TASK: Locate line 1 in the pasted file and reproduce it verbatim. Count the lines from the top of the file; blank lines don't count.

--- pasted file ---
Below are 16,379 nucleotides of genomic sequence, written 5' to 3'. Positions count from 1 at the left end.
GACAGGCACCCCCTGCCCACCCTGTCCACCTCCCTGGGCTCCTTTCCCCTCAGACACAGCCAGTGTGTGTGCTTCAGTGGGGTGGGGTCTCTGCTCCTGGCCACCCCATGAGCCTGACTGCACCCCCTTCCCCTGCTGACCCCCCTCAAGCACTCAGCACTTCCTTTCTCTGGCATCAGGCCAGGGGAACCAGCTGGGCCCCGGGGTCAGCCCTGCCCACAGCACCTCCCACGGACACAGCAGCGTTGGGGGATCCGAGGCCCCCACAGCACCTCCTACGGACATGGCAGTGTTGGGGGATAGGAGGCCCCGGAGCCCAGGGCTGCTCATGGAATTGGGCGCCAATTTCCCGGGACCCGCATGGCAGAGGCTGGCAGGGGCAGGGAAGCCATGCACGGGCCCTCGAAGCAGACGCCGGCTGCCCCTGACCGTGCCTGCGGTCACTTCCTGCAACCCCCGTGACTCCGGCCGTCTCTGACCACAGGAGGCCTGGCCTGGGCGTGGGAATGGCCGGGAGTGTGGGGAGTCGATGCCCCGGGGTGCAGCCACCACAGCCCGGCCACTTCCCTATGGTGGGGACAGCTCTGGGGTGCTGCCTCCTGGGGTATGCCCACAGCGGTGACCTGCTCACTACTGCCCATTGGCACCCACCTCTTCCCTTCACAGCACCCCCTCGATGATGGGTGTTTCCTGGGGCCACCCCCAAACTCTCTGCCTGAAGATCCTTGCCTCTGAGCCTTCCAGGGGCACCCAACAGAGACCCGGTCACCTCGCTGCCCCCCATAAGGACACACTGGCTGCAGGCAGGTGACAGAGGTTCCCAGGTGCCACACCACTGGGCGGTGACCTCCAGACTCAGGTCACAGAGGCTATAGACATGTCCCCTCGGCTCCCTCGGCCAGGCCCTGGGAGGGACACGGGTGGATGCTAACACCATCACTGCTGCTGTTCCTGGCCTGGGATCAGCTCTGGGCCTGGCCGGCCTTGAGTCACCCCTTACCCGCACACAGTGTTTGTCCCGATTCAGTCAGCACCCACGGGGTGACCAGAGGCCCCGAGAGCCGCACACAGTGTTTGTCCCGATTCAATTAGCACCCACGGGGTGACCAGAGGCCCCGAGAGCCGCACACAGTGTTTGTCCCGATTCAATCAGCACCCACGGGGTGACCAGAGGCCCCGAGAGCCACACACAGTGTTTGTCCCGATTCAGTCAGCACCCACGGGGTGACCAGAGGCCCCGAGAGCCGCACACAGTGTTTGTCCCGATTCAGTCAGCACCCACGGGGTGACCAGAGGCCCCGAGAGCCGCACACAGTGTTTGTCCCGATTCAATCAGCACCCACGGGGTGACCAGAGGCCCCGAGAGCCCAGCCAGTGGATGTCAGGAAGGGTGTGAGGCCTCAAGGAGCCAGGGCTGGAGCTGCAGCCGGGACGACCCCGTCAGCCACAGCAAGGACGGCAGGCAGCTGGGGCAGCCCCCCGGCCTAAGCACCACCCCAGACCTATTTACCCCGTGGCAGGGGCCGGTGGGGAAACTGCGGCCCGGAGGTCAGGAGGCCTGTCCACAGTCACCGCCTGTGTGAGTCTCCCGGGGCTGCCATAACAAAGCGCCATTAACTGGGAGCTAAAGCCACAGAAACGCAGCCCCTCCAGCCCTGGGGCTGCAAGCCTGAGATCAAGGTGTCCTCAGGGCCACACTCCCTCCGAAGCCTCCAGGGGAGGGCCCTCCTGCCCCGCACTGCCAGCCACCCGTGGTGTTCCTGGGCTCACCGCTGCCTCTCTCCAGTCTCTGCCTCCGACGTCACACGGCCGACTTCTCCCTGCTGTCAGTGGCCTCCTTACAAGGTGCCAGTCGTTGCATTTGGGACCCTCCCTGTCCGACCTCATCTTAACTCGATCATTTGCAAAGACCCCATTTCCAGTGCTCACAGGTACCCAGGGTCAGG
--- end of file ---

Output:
Below are 16,379 nucleotides of genomic sequence, written 5' to 3'. Positions count from 1 at the left end.